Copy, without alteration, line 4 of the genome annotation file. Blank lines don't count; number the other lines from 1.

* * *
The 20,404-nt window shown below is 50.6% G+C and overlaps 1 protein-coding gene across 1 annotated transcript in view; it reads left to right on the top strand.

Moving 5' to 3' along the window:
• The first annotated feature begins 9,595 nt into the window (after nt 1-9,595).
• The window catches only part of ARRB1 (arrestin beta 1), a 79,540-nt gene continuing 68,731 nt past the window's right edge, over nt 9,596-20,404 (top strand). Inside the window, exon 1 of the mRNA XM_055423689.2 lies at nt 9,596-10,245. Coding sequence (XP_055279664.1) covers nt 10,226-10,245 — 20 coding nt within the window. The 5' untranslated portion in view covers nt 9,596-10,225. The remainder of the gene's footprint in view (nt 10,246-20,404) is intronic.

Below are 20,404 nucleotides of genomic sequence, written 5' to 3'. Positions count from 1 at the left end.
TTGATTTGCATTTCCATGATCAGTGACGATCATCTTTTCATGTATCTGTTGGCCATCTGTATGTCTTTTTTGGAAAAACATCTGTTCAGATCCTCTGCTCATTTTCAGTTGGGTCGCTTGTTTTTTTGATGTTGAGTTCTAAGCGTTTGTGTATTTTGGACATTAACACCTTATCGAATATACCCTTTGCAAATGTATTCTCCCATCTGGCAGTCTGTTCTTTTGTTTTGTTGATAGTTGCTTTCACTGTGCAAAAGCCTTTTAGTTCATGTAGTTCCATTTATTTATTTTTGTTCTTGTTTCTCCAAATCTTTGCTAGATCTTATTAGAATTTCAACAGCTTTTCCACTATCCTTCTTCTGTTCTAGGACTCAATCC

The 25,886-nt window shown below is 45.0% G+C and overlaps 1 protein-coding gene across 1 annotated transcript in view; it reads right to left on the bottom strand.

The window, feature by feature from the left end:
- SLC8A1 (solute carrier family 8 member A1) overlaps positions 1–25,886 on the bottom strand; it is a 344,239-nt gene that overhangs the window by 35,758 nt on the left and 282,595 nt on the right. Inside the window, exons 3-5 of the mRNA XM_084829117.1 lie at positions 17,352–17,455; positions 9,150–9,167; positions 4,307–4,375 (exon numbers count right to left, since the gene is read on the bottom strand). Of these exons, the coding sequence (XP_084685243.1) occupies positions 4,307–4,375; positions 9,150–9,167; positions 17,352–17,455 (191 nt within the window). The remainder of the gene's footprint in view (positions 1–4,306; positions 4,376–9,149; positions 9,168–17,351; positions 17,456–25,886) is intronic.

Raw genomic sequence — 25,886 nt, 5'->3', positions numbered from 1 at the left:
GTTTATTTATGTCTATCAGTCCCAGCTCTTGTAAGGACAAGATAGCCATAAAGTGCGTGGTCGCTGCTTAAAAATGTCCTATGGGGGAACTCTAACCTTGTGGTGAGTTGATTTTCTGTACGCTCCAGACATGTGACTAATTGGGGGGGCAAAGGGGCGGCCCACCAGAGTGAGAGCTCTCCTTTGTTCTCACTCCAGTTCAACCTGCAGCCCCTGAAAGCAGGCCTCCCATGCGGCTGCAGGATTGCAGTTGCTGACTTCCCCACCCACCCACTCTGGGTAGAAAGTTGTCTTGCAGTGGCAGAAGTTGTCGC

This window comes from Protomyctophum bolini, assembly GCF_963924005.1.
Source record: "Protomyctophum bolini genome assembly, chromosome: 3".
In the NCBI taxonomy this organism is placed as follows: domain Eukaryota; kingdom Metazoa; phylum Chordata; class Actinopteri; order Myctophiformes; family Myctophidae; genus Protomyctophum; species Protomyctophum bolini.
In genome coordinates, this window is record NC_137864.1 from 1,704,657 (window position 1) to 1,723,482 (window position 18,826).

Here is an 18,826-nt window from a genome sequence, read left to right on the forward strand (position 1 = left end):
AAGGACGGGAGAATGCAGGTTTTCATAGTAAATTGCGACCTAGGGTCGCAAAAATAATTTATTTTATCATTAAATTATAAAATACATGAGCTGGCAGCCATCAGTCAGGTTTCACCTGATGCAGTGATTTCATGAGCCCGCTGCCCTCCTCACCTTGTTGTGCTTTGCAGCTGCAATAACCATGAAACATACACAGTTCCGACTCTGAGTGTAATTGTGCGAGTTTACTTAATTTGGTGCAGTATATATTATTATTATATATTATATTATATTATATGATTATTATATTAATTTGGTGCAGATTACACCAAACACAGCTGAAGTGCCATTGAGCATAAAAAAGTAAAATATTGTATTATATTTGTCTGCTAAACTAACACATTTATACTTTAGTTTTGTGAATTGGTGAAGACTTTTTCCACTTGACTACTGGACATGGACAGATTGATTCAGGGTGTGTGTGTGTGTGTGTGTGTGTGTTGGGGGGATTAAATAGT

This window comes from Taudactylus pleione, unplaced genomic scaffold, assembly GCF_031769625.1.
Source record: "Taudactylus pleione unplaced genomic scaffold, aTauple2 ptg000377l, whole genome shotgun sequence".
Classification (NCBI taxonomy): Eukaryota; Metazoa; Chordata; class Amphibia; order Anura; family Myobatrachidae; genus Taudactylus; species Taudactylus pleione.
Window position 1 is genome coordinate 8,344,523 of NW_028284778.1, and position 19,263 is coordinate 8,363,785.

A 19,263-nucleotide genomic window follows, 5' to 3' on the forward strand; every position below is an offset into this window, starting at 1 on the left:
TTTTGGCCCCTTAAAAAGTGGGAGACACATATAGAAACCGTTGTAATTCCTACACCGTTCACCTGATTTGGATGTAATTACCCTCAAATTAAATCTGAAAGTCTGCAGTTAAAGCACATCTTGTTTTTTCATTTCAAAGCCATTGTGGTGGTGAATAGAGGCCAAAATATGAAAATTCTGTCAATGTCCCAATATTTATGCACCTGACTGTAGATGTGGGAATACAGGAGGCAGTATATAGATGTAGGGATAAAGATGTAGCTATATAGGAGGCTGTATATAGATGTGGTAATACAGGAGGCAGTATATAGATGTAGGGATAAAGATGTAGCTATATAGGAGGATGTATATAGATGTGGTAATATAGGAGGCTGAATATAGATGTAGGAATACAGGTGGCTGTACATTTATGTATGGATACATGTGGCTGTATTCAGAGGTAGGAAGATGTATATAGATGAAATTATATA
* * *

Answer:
• The window catches only part of ARRB1 (arrestin beta 1), a 79,540-nt gene continuing 68,731 nt past the window's right edge, over nt 9,596-20,404 (top strand). Inside the window, exon 1 of the mRNA XM_055423689.2 lies at nt 9,596-10,245. Coding sequence (XP_055279664.1) covers nt 10,226-10,245 — 20 coding nt within the window. The 5' untranslated portion in view covers nt 9,596-10,225. The remainder of the gene's footprint in view (nt 10,246-20,404) is intronic.